As the uber-conservative New York Times notes, however:
White House deputy press secretary Bill Burton on Thursday defended the president's statement.
''One of the great things about our democracy is that powerful members of the government at high levels can disagree in public and private,'' Burton told reporters traveling with Obama to Tampa, Fla. ''This is one of those cases. But the president is not less committed to seeing this reform.''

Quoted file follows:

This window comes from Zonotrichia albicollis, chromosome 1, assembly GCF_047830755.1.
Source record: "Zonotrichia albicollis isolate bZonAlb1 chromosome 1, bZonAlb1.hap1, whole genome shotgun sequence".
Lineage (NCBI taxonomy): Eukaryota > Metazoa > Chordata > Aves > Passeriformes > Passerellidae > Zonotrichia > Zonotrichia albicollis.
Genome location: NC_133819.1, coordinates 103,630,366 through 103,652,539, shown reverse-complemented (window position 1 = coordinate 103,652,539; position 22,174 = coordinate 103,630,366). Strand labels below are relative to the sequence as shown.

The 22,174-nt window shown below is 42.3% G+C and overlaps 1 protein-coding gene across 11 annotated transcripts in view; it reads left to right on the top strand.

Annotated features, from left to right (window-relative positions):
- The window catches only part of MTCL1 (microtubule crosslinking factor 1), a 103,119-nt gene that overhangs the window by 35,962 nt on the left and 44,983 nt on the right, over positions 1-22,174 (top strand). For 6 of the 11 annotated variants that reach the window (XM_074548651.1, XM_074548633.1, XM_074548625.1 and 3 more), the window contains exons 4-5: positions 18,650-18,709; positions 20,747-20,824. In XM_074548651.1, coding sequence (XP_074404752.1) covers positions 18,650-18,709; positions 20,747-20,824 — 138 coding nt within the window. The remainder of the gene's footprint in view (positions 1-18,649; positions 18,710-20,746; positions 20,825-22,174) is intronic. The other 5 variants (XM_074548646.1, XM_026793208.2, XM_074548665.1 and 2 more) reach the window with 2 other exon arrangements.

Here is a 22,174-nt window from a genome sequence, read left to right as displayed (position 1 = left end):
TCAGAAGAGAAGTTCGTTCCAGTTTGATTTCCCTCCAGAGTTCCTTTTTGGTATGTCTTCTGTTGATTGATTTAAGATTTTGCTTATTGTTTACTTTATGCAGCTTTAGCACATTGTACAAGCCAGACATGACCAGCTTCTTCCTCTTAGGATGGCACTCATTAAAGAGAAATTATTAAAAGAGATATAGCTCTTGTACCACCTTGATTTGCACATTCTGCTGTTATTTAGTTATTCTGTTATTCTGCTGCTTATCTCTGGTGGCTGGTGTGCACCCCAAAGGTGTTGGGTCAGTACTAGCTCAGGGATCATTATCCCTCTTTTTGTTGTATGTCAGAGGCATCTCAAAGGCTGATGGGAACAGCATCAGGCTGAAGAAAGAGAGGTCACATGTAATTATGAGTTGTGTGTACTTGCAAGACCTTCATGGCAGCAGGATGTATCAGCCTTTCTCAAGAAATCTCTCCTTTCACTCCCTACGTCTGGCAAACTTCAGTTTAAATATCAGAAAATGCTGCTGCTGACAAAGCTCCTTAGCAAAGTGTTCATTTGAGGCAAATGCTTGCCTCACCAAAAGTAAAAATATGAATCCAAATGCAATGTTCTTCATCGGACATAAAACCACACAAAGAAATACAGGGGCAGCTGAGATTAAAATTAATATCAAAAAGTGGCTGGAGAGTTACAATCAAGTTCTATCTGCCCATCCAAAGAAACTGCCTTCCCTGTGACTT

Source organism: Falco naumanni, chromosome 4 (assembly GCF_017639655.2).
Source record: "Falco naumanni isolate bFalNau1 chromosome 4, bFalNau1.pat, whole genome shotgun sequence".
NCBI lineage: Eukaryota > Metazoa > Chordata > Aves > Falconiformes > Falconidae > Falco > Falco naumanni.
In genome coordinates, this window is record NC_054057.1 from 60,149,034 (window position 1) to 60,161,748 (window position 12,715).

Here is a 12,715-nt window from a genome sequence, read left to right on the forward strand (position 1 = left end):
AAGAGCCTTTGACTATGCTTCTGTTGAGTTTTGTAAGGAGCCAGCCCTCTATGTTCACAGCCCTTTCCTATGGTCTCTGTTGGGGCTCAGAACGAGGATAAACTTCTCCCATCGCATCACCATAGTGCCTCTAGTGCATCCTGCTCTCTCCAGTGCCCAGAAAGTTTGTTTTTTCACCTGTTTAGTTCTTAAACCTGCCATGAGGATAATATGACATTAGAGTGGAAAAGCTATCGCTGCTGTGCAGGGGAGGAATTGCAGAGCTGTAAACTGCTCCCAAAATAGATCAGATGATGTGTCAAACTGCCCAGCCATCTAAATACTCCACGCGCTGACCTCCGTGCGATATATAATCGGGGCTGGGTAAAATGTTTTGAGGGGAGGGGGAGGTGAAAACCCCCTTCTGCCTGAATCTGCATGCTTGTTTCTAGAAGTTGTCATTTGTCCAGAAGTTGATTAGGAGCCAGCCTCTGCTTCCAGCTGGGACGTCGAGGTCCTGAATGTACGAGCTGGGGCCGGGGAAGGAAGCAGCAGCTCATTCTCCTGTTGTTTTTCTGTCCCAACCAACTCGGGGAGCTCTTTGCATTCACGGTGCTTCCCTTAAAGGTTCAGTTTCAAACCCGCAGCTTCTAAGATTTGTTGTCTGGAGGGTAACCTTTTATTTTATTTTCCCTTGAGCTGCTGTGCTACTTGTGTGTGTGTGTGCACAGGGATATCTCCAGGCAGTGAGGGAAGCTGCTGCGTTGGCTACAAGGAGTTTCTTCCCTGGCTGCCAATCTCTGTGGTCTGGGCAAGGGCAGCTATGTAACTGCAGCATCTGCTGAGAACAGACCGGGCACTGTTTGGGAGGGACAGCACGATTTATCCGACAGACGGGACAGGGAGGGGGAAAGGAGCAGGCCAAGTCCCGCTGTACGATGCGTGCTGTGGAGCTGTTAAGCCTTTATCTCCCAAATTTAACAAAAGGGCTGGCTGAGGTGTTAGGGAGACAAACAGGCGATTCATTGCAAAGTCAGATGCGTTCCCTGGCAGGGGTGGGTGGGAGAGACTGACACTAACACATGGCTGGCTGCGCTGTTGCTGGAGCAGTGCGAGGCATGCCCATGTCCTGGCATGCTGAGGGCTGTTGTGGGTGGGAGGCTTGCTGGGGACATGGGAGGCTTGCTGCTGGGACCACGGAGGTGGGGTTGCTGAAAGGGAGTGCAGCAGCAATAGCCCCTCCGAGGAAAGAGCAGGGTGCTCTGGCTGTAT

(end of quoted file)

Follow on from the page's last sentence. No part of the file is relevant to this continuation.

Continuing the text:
But I suppose none of this matters to the White House: we're wrong, they're ALWAYS right.The law that Congress enacted in the populist days of the early 20th century prohibited direct corporate contributions to political campaigns. That law was not at issue in the Citizens United case, and is still on the books. Rather, the court struck down a more complicated statute that barred corporations and unions from spending money directly from their treasuries — as opposed to their political action committees — on television advertising to urge a vote for or against a federal candidate in the period immediately before the election.
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